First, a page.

[ap-nee-uh]: A temporary suspension of breathing, occurring in some adults during sleep (sleep apnea)
What is Sleep Apnea?
Sleep apnea is a condition in which regular breathing during sleep is interrupted. It is defined as the cessation of air flow for more than 10 seconds with a fall in the oxygen saturation in the blood of 4 percent. Severe sleep apnea is characterized by 30 or more apneic episodes occurring during 7 hours of nocturnal sleep. Sleep apnea is a chronic health problem that worsens over time.
During a sleep apnea episode, a person’s throat will begin to relax and collapse. As the airway becomes obstructed, the oxygen in the blood drops. In an effort to keep the oxygen levels consistent, the brain elevates the heart rate and increases adrenaline and cortisol levels in the body, which triggers a “fight or flight” response. The constriction of peripheral blood vessels follows, causing a rise in blood pressure. In most cases, the “fight or flight” trigger is strong enough and it will cause the person to “cough” themselves awake.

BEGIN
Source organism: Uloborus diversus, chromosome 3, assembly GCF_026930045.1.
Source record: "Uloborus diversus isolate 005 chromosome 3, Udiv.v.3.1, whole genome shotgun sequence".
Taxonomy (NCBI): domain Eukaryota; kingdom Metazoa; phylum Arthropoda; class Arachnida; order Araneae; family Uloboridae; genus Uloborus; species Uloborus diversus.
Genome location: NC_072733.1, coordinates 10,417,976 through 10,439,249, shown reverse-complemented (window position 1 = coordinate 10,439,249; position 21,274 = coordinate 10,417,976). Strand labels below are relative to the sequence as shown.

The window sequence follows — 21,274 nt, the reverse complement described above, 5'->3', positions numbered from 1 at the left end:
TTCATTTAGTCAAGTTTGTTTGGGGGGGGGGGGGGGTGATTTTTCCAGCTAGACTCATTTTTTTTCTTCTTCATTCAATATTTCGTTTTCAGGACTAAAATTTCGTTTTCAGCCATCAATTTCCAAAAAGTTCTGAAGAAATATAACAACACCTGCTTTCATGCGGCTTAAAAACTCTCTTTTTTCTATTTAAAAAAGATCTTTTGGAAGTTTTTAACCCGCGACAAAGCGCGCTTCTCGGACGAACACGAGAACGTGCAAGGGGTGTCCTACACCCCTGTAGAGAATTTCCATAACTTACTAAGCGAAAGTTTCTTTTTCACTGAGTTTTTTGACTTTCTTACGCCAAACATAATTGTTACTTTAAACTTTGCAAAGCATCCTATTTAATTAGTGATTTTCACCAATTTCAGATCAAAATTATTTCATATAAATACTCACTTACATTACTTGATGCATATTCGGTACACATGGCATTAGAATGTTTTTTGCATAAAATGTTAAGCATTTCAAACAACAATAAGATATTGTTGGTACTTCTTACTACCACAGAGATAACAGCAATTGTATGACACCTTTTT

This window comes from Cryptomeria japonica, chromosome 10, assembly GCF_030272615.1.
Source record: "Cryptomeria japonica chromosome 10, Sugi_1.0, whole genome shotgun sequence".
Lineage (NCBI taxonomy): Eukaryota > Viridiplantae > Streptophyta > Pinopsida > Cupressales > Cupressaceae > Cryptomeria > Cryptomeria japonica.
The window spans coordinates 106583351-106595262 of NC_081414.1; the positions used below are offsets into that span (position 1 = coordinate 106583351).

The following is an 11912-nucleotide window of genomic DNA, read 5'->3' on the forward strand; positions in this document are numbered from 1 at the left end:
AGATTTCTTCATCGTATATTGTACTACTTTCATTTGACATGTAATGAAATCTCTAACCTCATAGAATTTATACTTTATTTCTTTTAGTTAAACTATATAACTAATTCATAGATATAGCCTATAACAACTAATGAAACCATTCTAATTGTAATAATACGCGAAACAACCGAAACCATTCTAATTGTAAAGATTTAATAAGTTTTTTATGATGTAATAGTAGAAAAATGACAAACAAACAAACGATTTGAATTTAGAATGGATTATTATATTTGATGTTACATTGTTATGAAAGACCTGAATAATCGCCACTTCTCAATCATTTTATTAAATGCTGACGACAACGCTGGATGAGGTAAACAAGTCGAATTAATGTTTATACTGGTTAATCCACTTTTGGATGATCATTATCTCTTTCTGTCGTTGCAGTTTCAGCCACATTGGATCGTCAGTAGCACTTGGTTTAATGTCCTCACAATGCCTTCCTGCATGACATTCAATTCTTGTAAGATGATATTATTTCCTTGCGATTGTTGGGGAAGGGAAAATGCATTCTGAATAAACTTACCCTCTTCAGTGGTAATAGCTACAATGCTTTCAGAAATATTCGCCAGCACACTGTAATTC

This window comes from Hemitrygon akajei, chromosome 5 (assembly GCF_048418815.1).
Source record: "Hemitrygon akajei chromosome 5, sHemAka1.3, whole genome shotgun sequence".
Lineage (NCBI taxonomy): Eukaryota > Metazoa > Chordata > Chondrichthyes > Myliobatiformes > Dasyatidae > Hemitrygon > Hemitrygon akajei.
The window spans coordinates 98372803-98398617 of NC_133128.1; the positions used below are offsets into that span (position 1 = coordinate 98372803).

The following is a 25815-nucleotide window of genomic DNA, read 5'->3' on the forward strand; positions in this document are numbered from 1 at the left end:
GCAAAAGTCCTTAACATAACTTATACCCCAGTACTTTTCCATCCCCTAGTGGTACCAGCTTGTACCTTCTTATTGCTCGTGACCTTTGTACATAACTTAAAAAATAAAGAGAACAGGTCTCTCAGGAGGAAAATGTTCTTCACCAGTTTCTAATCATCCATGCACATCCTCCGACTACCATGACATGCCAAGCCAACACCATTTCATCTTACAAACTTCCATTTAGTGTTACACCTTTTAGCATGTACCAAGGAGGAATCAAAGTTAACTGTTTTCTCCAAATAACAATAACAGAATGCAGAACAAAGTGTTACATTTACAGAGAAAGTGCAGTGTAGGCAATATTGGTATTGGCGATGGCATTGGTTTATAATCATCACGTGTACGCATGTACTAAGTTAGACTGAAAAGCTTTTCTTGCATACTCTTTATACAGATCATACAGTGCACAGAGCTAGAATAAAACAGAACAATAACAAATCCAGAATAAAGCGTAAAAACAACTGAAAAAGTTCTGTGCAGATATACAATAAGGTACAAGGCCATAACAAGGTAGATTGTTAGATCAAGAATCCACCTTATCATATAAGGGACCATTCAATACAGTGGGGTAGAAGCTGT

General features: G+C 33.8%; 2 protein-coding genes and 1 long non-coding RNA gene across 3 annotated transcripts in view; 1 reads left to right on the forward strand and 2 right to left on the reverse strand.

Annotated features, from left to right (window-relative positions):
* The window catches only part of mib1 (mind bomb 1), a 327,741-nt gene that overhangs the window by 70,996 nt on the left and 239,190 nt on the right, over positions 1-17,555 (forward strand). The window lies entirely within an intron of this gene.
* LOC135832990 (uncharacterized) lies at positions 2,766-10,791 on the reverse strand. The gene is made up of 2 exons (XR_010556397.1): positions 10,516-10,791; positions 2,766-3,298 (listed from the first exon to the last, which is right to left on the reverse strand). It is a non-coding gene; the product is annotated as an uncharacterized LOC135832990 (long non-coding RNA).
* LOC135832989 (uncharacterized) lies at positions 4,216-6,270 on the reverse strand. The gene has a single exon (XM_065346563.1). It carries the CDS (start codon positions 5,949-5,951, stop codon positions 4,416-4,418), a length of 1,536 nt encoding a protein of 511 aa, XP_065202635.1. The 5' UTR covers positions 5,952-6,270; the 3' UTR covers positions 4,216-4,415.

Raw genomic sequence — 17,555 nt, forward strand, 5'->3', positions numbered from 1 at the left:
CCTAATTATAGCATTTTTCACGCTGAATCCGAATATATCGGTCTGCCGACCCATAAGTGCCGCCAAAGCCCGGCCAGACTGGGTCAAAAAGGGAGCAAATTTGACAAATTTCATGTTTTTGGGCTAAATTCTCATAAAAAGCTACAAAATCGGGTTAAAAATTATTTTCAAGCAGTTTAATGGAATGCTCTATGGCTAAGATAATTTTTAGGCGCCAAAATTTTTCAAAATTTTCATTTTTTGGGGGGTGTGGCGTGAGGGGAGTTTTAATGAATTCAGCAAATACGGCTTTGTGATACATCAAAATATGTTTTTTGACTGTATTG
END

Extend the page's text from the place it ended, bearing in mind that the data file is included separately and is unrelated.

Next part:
Do you suffer from sleep apnea?
If you experience any symptoms of sleep apnea, it’s important to contact your doctor or dentist to receive a proper diagnosis. If left untreated, obstructive sleep apnea can shave as many as 18 years from a person’s life, while causing other problems such as:
- Excessive daytime sleepiness
- Insomnia, chronic fatigue, poor sleep
- Elevated blood pressure
- High blood glucose levels
- Chronic headaches
- Mood swings, depression
- Short term memory loss
- Inattention, poor concentration
- Enuresis (bedwetting)
- Gastric Esophageal Reflux Disease (GERD)
Sleep apnea can also cause dental problems such as:
- Temporomandibular Joint Disorder
- Cracked, broken, or missing teeth
- Worn anterior teeth
- Pain when chewing
- Neck and shoulder pain